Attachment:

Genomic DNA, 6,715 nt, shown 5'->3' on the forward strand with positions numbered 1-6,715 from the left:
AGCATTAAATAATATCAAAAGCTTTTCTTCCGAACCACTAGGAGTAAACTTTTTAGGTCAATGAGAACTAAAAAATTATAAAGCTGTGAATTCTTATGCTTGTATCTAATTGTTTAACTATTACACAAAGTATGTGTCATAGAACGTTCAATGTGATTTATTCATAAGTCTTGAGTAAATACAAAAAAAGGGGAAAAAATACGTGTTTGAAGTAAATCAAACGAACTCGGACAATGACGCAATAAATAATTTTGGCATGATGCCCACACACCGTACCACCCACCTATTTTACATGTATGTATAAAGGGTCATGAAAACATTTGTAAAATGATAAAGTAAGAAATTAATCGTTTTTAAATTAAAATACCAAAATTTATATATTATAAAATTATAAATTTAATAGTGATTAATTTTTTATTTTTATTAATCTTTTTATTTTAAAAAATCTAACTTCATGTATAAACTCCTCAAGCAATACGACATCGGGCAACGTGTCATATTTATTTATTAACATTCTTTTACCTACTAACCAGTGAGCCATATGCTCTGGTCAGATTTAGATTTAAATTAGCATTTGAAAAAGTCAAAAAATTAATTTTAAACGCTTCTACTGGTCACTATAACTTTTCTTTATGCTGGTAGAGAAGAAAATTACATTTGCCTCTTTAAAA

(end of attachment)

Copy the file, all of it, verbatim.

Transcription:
Genomic DNA, 6,715 nt, shown 5'->3' on the forward strand with positions numbered 1-6,715 from the left:
AGCATTAAATAATATCAAAAGCTTTTCTTCCGAACCACTAGGAGTAAACTTTTTAGGTCAATGAGAACTAAAAAATTATAAAGCTGTGAATTCTTATGCTTGTATCTAATTGTTTAACTATTACACAAAGTATGTGTCATAGAACGTTCAATGTGATTTATTCATAAGTCTTGAGTAAATACAAAAAAAGGGGAAAAAATACGTGTTTGAAGTAAATCAAACGAACTCGGACAATGACGCAATAAATAATTTTGGCATGATGCCCACACACCGTACCACCCACCTATTTTACATGTATGTATAAAGGGTCATGAAAACATTTGTAAAATGATAAAGTAAGAAATTAATCGTTTTTAAATTAAAATACCAAAATTTATATATTATAAAATTATAAATTTAATAGTGATTAATTTTTTATTTTTATTAATCTTTTTATTTTAAAAAATCTAACTTCATGTATAAACTCCTCAAGCAATACGACATCGGGCAACGTGTCATATTTATTTATTAACATTCTTTTACCTACTAACCAGTGAGCCATATGCTCTGGTCAGATTTAGATTTAAATTAGCATTTGAAAAAGTCAAAAAATTAATTTTAAACGCTTCTACTGGTCACTATAACTTTTCTTTATGCTGGTAGAGAAGAAAATTACATTTGCCTCTTTAAAA